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War in Gaza Presents Biden With Challenges at Home and Abroad

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War in Gaza Presents Biden With Challenges at Home and Abroad

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Nearly five months since Hamas militants attacked and killed about 1,200 people in Israel, President Biden has been swept into the resulting upheaval in the region. As he prepares to address the nation, he finds himself navigating a wider Middle East emergency with profound moral, political and security implications for his presidency.

Early sympathy for Israel after the Oct. 7 attacks has given way to domestic and international anger over the suffering in Gaza. Israel’s subsequent military campaign to crush Hamas has now killed more than 30,000 Palestinians, according to officials in Gaza, with dire shortages of food, water and medicine creating a humanitarian crisis.

Because Israel’s military heavily depends on American-supplied weapons and munitions, Mr. Biden is under pressure at home and abroad to rein in Israel and alleviate the suffering in Gaza. But despite increasingly adamant calls for Israel to do more to protect civilians and provide them with aid, U.S. officials say that is not happening.

Even so, Mr. Biden has restrained his criticism of Israel’s right-wing government and resisted demands for restricting American aid to Israel, often reminding the world that Israel was brutally attacked and has a right to self-defense. He has ordered airdrops of aid into Gaza to supplement the limited truck convoys that enter the territory from Israel. But aid workers say those aerial supplies will make little difference.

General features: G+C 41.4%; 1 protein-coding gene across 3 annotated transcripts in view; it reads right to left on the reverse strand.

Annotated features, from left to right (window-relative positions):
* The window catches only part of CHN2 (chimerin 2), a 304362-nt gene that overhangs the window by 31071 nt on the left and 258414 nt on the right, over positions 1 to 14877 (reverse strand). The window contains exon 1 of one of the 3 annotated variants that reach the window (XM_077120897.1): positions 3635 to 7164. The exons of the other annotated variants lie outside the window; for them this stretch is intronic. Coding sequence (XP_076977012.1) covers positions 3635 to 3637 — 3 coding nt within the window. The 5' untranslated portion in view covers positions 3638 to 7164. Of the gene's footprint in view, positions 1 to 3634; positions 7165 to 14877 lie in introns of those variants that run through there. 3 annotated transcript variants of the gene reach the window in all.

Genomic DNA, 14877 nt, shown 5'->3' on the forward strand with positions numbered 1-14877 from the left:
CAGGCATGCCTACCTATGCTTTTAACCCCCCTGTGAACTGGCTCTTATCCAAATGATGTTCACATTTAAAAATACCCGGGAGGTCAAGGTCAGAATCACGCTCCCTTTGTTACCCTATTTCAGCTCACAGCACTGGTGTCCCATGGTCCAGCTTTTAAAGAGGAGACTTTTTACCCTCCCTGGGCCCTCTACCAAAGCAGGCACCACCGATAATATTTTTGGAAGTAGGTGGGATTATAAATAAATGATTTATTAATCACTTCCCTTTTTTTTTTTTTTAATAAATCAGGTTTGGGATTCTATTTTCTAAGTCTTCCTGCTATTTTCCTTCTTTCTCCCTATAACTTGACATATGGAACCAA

Seeking to do more, Mr. Biden will announce a plan for the United States to build a floating pier off Gaza that can receive more supplies.

U.S. officials say their best hope is to help broker a deal between Israel and Hamas to pause the fighting for several weeks, allow for the release of Israeli hostages held by Hamas, and enable a surge of humanitarian supplies into the territory. Some U.S. officials think that such a pause in combat could evolve into a longer-term cease-fire. Talks among several nations to strike a deal have been underway for weeks, and U.S. officials say that Israel has signed off on an offer. But Hamas has yet to agree.

Looming in the background is the threat that the violence poses to Mr. Biden’s re-election campaign. Many progressive voters are outraged that Mr. Biden has not done more to rebuke Israel or moved to cut off weapons shipments to the country.

At the same time, many analysts say that Mr. Biden’s defense of an Israeli military campaign that he has called “indiscriminate” has undermined America’s moral high ground as it denounces Russia for brutality in Ukraine. (Israeli officials call such criticism unwarranted, saying that they take unusual steps to warn civilians of coming attacks and that Hamas invites civilian casualties by operating in crowded areas.)

Compounding the problem for Mr. Biden are the regional shock waves of Oct. 7 and Israel’s response. Israel is also trading fire with Iran-allied Hezbollah militants along its border with southern Lebanon, where some Israeli officials warn they could launch a major attack on Hezbollah strongholds. That would risk drawing Iran into the conflict — an escalation that might, in turn, draw in the United States.

But Mr. Biden has already resorted to military action: Since Oct. 7 Iran-backed militias have repeatedly attacked U.S. troops stationed in Iraq, Syria and Jordan, killing three American soldiers in January. Those attacks have prompted several U.S. airstrikes against those groups.

Mr. Biden has also ordered dozens of strikes against Yemen’s insurgent Houthi militia, which has shown solidarity with Gaza by attacking international shipping vessels in the Red Sea and the Gulf of Aden, disrupting global commerce and, on Wednesday, killing at least two civilian sailors.

Even as Mr. Biden’s diplomats work frantically to bring calm to the region, his political advisers are struggling to limit any damage to his re-election campaign. His State of the Union address could include an attempt to do some of both.

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